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In the heart of Tanzania, Hellena Sailas, the CEO and founder of Arena Recycling Industry, leads a relentless charge against the looming spectre of plastic waste pollution. Her cleantech start-up’s mission is simple: to repurpose discarded plastic waste into eco-friendly construction materials – an approach that not only tackles environmental devastation but also heralds a new era of affordable, sustainable building solutions.
Sailas is among the start-up founders currently attending the AfricArena Nairobi Summit held at Nairobi Street Kitchen in the Kenyan capital. Earlier this week, she also attended a two-day start-up bootcamp hosted on the banks of Lake Naivasha.
While the battle against plastic pollution is fierce, Sailas says her journey has been illuminated by AfricArena’s series of events this week. The continent-wide tech ecosystem accelerator has armed her with insights to navigate the intricate landscape of cleantech innovation.
“They offer an invaluable platform for startups like Arena Recycling to become investor-ready. This involves refining our strategies, conducting comprehensive assessments of our strengths and weaknesses, and preparing us to engage with potential investors and partners,” she says.
Additionally, she is harnessing the networking opportunities to build bridges that extend beyond mere business transactions. She says, “This has been incredibly valuable. Connecting with fellow start-up founders from across Africa has provided invaluable insights into how businesses are run in different contexts.”
One of the highlights of Sailas’s networking journey at AfricArena was her conversation with Rotimi Thomas, CEO and co-founder of Nigerian climate-tech start-up SunFI, which recently secured a seed funding round of $2.3 million.
Sailas sought to uncover the secrets of their success and Rotimi’s response resonated deeply: “Having a great idea is crucial, but it’s equally important to demonstrate how effectively you can execute it.”
He further underscored the power of networks, emphasising the need to maintain and leverage them effectively, mirroring the challenges faced by many African start-ups in the cleantech sector.
Her interactions also extended to Mélanie Keïta, the co-founder and CEO of Melanin Kapital, a climate fintech platform that uses climate data to provide access to finance to African SMEs. Keïta shared her experiences working with investors. Sailas says, “She advised that it’s crucial to understand your business’s specific needs at each stage, whether it’s grants, angel investors, or venture capital.”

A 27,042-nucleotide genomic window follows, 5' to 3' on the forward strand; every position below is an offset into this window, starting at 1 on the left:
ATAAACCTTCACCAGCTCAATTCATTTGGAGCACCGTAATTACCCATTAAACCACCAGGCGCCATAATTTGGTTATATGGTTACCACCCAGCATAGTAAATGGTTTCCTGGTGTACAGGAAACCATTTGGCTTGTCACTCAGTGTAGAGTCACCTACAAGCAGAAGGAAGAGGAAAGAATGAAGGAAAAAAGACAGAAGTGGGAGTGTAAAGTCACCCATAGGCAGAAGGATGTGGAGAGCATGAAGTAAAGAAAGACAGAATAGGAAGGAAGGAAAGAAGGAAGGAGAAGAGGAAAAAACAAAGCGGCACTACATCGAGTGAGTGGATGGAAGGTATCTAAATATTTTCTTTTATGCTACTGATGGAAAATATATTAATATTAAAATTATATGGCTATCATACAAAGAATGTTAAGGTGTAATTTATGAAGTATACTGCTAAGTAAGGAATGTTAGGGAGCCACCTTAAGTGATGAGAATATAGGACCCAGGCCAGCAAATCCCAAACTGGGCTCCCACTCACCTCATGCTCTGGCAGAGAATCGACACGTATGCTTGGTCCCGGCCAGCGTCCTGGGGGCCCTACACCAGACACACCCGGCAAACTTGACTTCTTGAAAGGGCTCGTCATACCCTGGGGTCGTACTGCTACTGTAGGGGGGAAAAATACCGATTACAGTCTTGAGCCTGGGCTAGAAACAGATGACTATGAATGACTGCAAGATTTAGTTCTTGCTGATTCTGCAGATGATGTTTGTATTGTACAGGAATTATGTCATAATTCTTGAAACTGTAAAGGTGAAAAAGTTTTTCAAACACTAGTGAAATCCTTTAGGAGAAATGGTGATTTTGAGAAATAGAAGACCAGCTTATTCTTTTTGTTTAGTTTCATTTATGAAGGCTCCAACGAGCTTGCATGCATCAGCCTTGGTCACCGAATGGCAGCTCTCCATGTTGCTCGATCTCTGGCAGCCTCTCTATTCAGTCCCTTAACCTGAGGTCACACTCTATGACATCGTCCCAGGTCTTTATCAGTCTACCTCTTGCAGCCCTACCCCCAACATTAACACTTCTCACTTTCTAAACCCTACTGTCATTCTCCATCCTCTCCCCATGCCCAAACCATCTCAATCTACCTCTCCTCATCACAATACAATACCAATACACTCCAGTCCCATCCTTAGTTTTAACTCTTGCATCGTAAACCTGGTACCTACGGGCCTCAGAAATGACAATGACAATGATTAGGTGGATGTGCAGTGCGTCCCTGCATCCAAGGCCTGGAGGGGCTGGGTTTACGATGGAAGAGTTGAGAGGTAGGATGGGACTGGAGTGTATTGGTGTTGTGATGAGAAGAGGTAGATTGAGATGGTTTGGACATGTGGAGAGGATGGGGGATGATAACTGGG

Keïta’s emphasis on the intricate journey of securing investments painted a vivid picture of the path ahead for Arena Recycling Industry. In a metaphor that encapsulated the complexity of investor relations, she likened these contracts to “short-term marriages,” highlighting the significance of clarity and alignment with investors’ visions.
Meanwhile, Sailas is hopeful that her engagement with potential investors at AfricArena will prove to be a game-changer for Arena Recycling Industry. During the bootcamp, she had the privilege of connecting with investors and enablers who demonstrated a genuine interest in their sustainability initiatives. This includes Startupbootcamp AfriTech chief executive Philip Kiracofe.
As Sailas embarks on the path to engage with investors who recognise the profound importance of her start-up’s mission, her vision extends far beyond financial gains. It’s a vision grounded in the belief that sustainable change is not just an aspiration; it’s an imperative for our planet.
Sailas states, “Building connections with investors is vital for any start-up, and AfricArena provides an ideal platform for this. I look forward to engaging with potential investors who understand the importance of our mission and are willing to support us financially, enabling us to expand our impact.”